Let's start this review with some inside baseball. (No, baseball is not featured in this game, before going any further.) A recurring conversation in the Shacknews Slack channel addresses the topic of "What is retro?" This might be hard for older users to hear, but Wii Sports is considered retro. It's also an idea that one never expected to see again, given that the Wii is a retro console that has seemingly gone away forever. However, Nintendo is nothing if not a miner of nostalgia. With that said, Nintendo Switch Sports is here to tap into the spirit of the old Wii generation and, for the most part, it does that job well.
Bodies in motion
Nintendo Switch Sports is presented as a total throwback to a bygone era. It even starts out with vintage warning screens advising players to have their Joy Con wrist straps tied and make sure there's plenty of space in front of the television. It quickly becomes clear that Nintendo is approaching this as the spiritual successor to Wii Sports and that extends to the full selection of mini-games.
Of course, a lot has changed in the 15 years (!) since Wii Sports first saw the light of day. First of all, there's no sensor bar on the Nintendo Switch, so every game will use either the Joy-Con's analog stick or automated movements. While that takes away from the exercise element slightly, it does lead to greater accuracy across many of the game's sports.
Worrying less about positioning means a greater emphasis on motion controls. Fortunately, the motion controls have proven to be crisp, regardless of the sport being played. Regardless of where I was standing, the Switch was less concerned about where I was standing and more focused on how I was handling the Joy-Con. Whether the sport required some pregame calibration or not, success was usually determined by the direction and manner in which I moved my hands. Refreshingly, it read my movements perfectly and there were no instances where I waggled my controller wildly, the way I would in the old days.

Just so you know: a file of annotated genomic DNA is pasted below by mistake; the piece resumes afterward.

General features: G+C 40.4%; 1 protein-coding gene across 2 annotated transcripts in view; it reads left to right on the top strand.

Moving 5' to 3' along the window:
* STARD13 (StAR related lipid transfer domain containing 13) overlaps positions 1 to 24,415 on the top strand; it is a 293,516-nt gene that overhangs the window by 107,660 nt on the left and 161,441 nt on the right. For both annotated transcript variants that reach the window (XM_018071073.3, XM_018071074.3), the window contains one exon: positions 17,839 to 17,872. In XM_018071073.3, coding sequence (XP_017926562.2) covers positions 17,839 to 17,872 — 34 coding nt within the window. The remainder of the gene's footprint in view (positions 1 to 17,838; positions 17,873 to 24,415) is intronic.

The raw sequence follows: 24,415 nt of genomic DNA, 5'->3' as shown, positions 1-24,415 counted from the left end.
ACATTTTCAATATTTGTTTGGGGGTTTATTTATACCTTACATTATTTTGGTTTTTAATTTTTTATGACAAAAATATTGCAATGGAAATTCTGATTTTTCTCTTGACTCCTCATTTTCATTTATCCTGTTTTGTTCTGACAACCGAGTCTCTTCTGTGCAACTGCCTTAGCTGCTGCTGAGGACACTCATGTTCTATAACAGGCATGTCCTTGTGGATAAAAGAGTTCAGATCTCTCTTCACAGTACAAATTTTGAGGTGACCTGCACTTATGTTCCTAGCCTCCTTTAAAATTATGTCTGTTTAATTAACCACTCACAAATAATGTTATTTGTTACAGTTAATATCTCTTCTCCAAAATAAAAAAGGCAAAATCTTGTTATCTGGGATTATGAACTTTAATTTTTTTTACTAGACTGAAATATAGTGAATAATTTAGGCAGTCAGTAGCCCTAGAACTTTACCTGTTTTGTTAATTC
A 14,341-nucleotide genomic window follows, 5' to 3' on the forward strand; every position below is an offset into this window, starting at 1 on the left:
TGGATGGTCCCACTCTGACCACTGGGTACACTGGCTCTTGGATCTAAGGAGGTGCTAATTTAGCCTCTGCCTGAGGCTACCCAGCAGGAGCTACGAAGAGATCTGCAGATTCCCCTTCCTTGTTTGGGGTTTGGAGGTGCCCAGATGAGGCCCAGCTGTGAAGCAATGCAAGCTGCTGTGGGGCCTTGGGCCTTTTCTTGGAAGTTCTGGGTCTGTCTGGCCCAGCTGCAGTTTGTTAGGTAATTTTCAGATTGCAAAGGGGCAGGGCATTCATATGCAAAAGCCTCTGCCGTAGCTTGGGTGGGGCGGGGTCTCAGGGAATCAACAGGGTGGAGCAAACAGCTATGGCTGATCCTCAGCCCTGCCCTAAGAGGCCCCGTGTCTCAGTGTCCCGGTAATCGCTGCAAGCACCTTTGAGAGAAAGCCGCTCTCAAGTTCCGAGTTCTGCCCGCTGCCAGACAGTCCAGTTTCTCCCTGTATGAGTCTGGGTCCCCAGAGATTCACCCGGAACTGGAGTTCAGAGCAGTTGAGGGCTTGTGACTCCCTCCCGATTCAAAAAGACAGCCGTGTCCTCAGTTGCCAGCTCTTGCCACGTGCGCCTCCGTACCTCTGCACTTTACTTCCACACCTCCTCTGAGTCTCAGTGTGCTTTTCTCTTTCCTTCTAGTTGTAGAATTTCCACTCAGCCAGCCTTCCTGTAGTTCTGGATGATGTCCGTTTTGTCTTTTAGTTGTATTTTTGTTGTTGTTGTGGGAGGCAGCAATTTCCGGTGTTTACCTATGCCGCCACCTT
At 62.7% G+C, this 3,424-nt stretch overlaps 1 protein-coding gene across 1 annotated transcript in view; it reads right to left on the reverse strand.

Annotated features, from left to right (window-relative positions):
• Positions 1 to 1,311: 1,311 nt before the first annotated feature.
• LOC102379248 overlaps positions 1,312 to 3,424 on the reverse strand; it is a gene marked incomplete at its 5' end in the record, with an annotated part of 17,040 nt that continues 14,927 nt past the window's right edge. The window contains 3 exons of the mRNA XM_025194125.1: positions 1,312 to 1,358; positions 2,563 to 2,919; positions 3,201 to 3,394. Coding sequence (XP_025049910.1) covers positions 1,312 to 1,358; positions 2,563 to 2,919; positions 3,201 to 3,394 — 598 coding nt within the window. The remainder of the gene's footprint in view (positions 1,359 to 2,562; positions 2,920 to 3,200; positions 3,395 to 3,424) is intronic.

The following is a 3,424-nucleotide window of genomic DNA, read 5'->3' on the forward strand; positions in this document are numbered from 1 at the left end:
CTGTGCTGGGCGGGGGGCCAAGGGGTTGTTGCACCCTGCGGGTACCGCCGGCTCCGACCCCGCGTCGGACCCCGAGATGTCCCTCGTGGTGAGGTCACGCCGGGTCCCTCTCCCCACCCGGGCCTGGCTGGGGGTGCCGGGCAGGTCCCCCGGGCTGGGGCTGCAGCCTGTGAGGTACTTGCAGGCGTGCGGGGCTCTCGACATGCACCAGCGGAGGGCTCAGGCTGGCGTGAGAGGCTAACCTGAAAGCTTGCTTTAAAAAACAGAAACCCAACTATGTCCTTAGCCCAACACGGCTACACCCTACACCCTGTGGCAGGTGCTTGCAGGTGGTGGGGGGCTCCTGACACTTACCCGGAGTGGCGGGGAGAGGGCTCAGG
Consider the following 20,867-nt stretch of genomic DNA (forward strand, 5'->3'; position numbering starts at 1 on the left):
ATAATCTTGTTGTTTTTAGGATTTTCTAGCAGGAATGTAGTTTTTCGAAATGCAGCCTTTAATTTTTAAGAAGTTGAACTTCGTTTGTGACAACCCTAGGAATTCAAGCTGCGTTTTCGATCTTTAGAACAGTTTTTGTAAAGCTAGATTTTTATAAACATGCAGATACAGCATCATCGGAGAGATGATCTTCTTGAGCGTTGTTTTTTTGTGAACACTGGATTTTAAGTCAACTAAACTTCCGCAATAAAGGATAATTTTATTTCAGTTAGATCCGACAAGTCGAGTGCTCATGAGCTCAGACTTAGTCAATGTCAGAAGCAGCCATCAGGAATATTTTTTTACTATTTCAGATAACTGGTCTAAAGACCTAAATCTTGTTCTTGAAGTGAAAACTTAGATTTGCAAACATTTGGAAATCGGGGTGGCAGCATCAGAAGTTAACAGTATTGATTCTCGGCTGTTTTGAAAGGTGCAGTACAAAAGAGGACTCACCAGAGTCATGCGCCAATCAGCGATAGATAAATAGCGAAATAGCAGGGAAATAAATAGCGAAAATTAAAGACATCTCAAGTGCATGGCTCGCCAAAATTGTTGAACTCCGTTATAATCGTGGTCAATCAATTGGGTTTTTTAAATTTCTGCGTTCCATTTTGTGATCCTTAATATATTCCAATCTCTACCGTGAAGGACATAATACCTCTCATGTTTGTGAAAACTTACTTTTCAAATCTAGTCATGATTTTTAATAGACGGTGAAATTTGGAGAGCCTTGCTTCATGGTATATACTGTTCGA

There are six core mini-games in Nintendo Switch Sports: Volleyball, Badminton, Tennis, Soccer, Chambara, and Bowling. Some of these games have a few variants, such as Bowling's multiple settings and Soccer featuring a Shoot-Out mode. After playing through all of them, there are more hits than misses, though one game really has more staying power than anything else and that's Bowling.
The Bowling experience is wildly fun, especially with the ability to hook shots with a flick of the wrist. The ability to position oneself with the analog stick is invaluable, allowing players to focus more on their form and their technique. Getting a strike is much easier than the game's real-life counterpart, though maintaining the right form to consistently knock all the pins down is a tougher challenge than it looks. If standard Bowling sounds dull, the Advanced setting is where Nintendo takes advantage of the fact that this is a video game. Each frame will feature randomized obstacles, like moving bridges, bumpers, and inclines. Getting a strike now involves strategic positioning as much as it does a proper technique and it's brilliant. It's one thing to have a few drinks with friends and bowl a standard game, but toss these obstacles into the mix and the night picks up fast.
The same cannot be said for Soccer. I give Nintendo an "A" for effort with this addition, but 1v1 and 4v4 sessions are mainly controlled with the analog stick. Players gesture with the Joy-Con to deliver different types of kicks, which means that you're technically hitting the ball with your hands. That's not the futbol the world has come to recognize. However, Shoot-Out might be more in line with the beautiful game as everyone knows it. This is where players catch balls coming from the corner and must aim it at the net. The difference here is that the Leg Strap accessory from Ring Fit Adventure is used to read the player's leg movement. This is a much more true-to-life soccer experience, though it can be really easy to get careless and kick something over in real life. Watch your surroundings!